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New Steel Roof on old hull


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I have a 63ft narrowboat with approximately 50foot of superstructure all in wood.

 

Obviously, otherwise why would I be here, this needs repairs and replacement...

 

Looking through all the comments available with Google search most say don't repair, replace with steel it'll be cheaper.

I'll be honest I would replace if I could afford it however I can't. At least I assume I can't.

I was hoping to find some guide prices however haven't really done so. 

If anyone could help here with rough estimates and recommendations of boatyards who can and will do this I would be grateful.

I'm on the Kennet and Avon.

 

Otherwise it is going to have to be a repair and replace with epoxied marine ply.

 

Many thanks

 

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Overskin the cabin as it is with steel, seen it done in a weekend. So you keep all your interior intact.

Seem to remember that a boat builder in Southam Oxfordshire did one for an old friend some time back

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Hi Tracy, Thanks for the fast response!

 

Do you remember if this was a welded construction or was it steel panels screwed to the existing structure?

I suspect if it was Southam it may have been Kedian Engineering?

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If you completely replace the wooden cabin with a new steel cabin a substantial part of the work will be the stripping out of the existing and refitting of the new.  If your fitout is generally in good condition I would go with Tracy's suggestion.

 

I think the Southam boatbuilder mentioned is Martin Kedian of www.kedianengineering.co.uk.

 

4 minutes ago, RS_Pete said:

 

Do you remember if this was a welded construction or was it steel panels screwed to the existing structure?

There's a few been done with fully welded seams, and no screws penetrating the new watertight skin. No framing - relies on the timber structure inside for support.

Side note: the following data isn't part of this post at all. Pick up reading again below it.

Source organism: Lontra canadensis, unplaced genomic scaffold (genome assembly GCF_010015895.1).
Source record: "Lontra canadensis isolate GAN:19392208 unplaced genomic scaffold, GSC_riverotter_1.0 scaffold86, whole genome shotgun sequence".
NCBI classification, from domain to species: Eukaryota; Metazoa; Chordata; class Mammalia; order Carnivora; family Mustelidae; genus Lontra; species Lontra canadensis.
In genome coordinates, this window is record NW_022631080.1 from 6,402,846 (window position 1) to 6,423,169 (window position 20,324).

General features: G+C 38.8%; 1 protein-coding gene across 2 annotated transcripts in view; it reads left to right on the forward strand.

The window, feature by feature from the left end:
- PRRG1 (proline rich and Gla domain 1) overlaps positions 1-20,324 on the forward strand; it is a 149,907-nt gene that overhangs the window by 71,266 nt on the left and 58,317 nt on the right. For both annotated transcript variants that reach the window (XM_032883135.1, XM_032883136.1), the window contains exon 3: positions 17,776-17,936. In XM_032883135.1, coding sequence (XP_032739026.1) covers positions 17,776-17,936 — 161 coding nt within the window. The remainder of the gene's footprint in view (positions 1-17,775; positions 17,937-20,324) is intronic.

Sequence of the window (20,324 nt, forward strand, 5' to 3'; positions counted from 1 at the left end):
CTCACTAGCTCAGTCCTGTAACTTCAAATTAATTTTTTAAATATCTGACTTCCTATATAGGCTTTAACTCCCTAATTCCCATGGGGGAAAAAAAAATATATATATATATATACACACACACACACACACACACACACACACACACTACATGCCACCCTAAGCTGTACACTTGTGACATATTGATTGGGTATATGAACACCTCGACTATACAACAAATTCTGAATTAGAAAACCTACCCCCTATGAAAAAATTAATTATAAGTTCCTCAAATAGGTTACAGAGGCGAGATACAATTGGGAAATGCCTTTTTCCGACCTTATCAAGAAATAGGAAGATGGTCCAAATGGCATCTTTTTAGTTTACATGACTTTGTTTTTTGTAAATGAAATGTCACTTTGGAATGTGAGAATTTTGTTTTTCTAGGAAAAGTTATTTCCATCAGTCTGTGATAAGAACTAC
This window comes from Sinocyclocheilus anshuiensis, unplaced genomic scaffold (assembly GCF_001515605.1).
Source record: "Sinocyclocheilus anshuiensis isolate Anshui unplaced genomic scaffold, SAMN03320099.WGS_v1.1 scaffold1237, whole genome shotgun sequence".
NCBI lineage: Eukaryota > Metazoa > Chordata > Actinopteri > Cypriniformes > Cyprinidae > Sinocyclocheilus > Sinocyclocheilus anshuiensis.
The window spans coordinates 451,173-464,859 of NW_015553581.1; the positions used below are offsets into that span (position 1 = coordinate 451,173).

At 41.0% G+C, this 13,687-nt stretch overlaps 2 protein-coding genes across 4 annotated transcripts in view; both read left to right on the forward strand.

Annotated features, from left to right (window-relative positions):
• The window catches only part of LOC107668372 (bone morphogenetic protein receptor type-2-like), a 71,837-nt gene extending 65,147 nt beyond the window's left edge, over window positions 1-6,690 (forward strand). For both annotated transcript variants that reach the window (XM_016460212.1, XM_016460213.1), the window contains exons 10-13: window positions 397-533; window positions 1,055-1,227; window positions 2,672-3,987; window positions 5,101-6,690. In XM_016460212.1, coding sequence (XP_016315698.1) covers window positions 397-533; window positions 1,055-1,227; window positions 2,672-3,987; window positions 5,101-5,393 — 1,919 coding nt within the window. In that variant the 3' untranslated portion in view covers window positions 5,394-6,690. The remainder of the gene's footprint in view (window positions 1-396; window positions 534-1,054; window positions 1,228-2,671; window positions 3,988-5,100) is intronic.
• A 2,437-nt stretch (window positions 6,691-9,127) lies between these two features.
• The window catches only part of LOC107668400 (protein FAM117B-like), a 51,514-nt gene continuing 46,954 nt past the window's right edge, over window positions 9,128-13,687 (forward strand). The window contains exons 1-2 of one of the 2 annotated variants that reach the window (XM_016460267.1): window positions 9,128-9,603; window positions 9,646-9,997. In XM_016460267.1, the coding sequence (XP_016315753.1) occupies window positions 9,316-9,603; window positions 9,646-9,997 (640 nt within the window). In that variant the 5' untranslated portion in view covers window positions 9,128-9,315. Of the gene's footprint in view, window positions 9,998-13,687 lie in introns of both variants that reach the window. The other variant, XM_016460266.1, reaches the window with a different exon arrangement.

Edited by David Mack
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4 minutes ago, RS_Pete said:

Hi Tracy, Thanks for the fast response!

 

Do you remember if this was a welded construction or was it steel panels screwed to the existing structure?

I suspect if it was Southam it may have been Kedian Engineering?

That's the guy of course, Martin.  

The cabin was all welded, the existing windows refitted I think.  Front and back bulkheads all fitted with doors and hatches. It looked like any other steel top when done.

I think Martin has automated welders which makes welding cabin sides a lot easier and quicker.

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1 minute ago, David Mack said:

If you completely replace the wooden cabin with a new steel cabin a substantial part of the work will be the stripping out of the existing and refitting of the new.  If your fitout is generally in good condition I would go with Tracy's suggestion.

 

I think the Sotham boatbuikder mentioned is Martin Kedian of kedianengineering.co.uk.

 

That stripout shouldn't take too long! The boat was effectively a blank canvas so fitout is effectively a little way off at the moment. Really need to decide where the rapidly diminishing budget is best spent and order of attack. My preference is for steel for the longevity and maintenance point of view, though I have to admit a perverse fondness for the wooden top...

1 minute ago, Tracy D'arth said:

That's the guy of course, Martin.